Creating Habit-Forming and Habit-Defeating Products: Pavlok and Moti

changebehviornotebook

This article was written by Erik van Mechelen with input from Yu-kai Chou and Jun Loayza. 

Attention and time are arguably the two most important resources we have. Wearables are a growing trend in behavior change technology. If designed appropriately, they stand a chance at helping us drop bad habits and spend more attention and time on good habits. As we’ll see in this article, non-wearables are also on the rise.

I’ll be comparing two habit-related products: Pavlok focuses on breaking bad habits, while Moti’s main idea is to form good habits.

Pavlok came on the market to criticism, but has added new functionality since its Indigogo launch in 2015, with more to come soon. Moti is a new product, currently in its last couple weeks of the Kickstarter.

As always, I’ll use the 8 Core Drives of Octalysis to see how these products are designed to affect our underlying behavior, our motivations themselves.

Continue reading Creating Habit-Forming and Habit-Defeating Products: Pavlok and Moti

Why Social Podcast Players Are Next: True Discovery in Overcast and Tung

2013justicons

This article was written by Contributing Writer Erik van Mechelen with input from Yu-kai Chou and Jun Loayza.

Have you noticed yourself listening to more podcasts lately? Compared to five years ago, I definitely listen to more audio content.

It’s easy to understand why. With improvements in the production and consumption infrastructure, more and more quality podcasts are being created.

There are also more ways to listen and access to better curations.

In this article, I’m taking a close look at how and where I listen to audio content, of any kind. Then, I’ll transition into a side-by-side analysis of two podcast-focused apps on my iPhone’s home screen: Overcast and Tung. I want to understand if they will help me discover podcasts I wouldn’t have otherwise discovered through friend or family or coworker recommendations.

As always, I’ll use the 8 Core Drives of Octalysis in my breakdown.

Continue reading Why Social Podcast Players Are Next: True Discovery in Overcast and Tung

Trello vs Pivotal Tracker: How Potential Use Cases Attracts Users

This article was written by Contributing Writer Erik van Mechelen with input from Jun Loayza and Yu-kai Chou. 

A Wide versus Narrow Lens

Talk to anyone you know who uses a non-phone camera. She’ll likely talk about what she’s trying to accomplish first, then explain the type of camera, the lens, and other features helping her accomplish the goal.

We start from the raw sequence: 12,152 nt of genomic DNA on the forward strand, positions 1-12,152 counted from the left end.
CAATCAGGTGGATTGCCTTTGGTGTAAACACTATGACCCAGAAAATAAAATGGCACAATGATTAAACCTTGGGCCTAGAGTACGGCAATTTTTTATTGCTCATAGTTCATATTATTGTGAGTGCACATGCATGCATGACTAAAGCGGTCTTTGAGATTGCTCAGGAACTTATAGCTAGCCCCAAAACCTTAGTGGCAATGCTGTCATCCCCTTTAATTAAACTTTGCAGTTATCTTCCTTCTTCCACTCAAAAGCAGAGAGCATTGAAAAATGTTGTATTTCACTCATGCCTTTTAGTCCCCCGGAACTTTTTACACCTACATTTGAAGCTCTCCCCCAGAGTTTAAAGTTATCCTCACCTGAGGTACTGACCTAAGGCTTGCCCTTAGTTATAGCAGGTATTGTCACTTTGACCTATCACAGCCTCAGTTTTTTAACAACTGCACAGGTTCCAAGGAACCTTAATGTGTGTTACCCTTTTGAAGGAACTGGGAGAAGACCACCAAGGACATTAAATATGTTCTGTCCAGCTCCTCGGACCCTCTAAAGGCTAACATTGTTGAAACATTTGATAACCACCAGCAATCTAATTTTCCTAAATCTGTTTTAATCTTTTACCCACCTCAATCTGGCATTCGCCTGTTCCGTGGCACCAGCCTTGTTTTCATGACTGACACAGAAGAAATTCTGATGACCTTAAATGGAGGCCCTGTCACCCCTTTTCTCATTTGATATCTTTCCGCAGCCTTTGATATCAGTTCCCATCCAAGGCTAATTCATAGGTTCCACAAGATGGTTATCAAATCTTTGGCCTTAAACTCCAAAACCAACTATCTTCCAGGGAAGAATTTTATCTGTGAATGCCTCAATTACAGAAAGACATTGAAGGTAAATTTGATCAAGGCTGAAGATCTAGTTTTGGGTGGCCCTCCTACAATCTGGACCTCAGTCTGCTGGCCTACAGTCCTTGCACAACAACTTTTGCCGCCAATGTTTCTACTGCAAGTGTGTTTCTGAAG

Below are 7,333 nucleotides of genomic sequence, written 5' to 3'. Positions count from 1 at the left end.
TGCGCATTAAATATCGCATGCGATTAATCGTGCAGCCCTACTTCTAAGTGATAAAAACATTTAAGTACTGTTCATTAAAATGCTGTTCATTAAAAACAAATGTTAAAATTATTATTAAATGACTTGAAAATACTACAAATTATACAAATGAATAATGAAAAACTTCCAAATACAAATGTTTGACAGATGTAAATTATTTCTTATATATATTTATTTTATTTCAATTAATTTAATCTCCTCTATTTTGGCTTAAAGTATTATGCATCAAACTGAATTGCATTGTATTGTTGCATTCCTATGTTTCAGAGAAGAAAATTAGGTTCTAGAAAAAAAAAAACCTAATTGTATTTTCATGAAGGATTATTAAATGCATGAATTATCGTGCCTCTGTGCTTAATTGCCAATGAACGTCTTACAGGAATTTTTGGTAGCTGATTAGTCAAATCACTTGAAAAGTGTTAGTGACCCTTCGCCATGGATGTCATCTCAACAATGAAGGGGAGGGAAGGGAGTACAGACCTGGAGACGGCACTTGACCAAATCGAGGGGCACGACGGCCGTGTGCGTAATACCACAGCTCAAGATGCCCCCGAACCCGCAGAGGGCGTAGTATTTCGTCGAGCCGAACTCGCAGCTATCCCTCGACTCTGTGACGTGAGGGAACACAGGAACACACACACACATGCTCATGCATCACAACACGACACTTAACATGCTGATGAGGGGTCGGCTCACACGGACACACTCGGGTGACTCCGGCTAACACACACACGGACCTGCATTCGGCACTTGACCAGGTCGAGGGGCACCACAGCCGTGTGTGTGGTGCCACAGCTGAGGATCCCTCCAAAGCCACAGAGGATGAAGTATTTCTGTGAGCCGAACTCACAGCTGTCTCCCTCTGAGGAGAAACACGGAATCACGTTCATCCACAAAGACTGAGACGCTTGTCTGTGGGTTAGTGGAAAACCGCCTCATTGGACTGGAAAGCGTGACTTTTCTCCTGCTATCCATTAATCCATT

The camera metaphor was useful in examining my own use of Trello and Pivotal Tracker. (A broader metaphor could be the decision between using Instagram and Snapchat to share a story with friends and customers.)

Pivotal Tracker can be used for anything–I use it to track progress on my novel writing–but Trello is arguably better for a wider set of use cases and has more users (over 16 million). In this post, we’ll discover why I chose Pivotal Tracker over Trello to push myself to novel completion.

As always, I’ll use the Core Drives of Octalysis throughout the analysis. Both Trello and Pivotal Tracker do well in Core Drive 2: Development & Accomplishment and Core Drive 3: Empowerment of Creativity & Feedback.

Continue reading Trello vs Pivotal Tracker: How Potential Use Cases Attracts Users

5 Gamification Examples Changing the World of Learning

Why Epic Meaning and Calling Matters in Learning

46b1a83a-c8a7-440c-9b49-d3927287dbe9

This article was written by Contributing Writer Erik van Mechelen with input from Yu-kai Chou and Jun Loayza. 

It’s easy to get behind products, projects, and people that are changing the world of learning. Previously, Yu-kai wrote about contemporary social gamification examples. This article will continue the ongoing discussion as it seems likely for human-focused design (and gamification) to continue driving world-changing products, projects, and people for some time to come.

Today’s examples will focus on knowledge and learning. Because education is a major part of maintaining and improving culture, these products and services have the potential to change the world.

Since products like Wikipedia, Quora, Edudemy, Skillshare, and Coursera are very well known, we won’t focus on them for this article. Instead, we’ll take a look at some products and services you might not have noticed (or that have made big strides).

As we move forward, consider the 8 Core Drives of Octalysis and this previous article by Yu-kai about intrinsic/extrinsic motivation in education. Recognize that in the first place, each of the following examples plays on Core Drive 1: Epic Meaning & Calling.

Continue reading 5 Gamification Examples Changing the World of Learning

27 Game Techniques Pokemon Go Used to Capture the World

pokemongo-big

This article is written by Contributing Writer Erik van Mechelen with support from Yu-kai Chou. 

27 Game Techniques Based on the 8 Core Drives of Octalysis

Even if you think you know why you’re playing Pokemon Go, I’ll bet you’ll find more reasons in this article. Let’s face it, we don’t always know why we do things. So let’s have some fun and explore why we’re playing this seemingly great new game! (And touch on some obstacles Pokemon Go will have to overcome to keep our attention for the long-term.)

We’ll start with our baseline motivations, think about player types, and finish with a list of game techniques playing into those motivations. Let’s goooo!

For this post, I donned my Magikarp t-shirt bought at C2E2 in Chicago and trekked around Minneapolis, MN nearby the repurposed flour mill I live in. (The t-shirt reads: “Pool Rules: No Splashing”)

2016-07-12 12.35.21 2016-07-12 11.46.29

 

 

Continue reading 27 Game Techniques Pokemon Go Used to Capture the World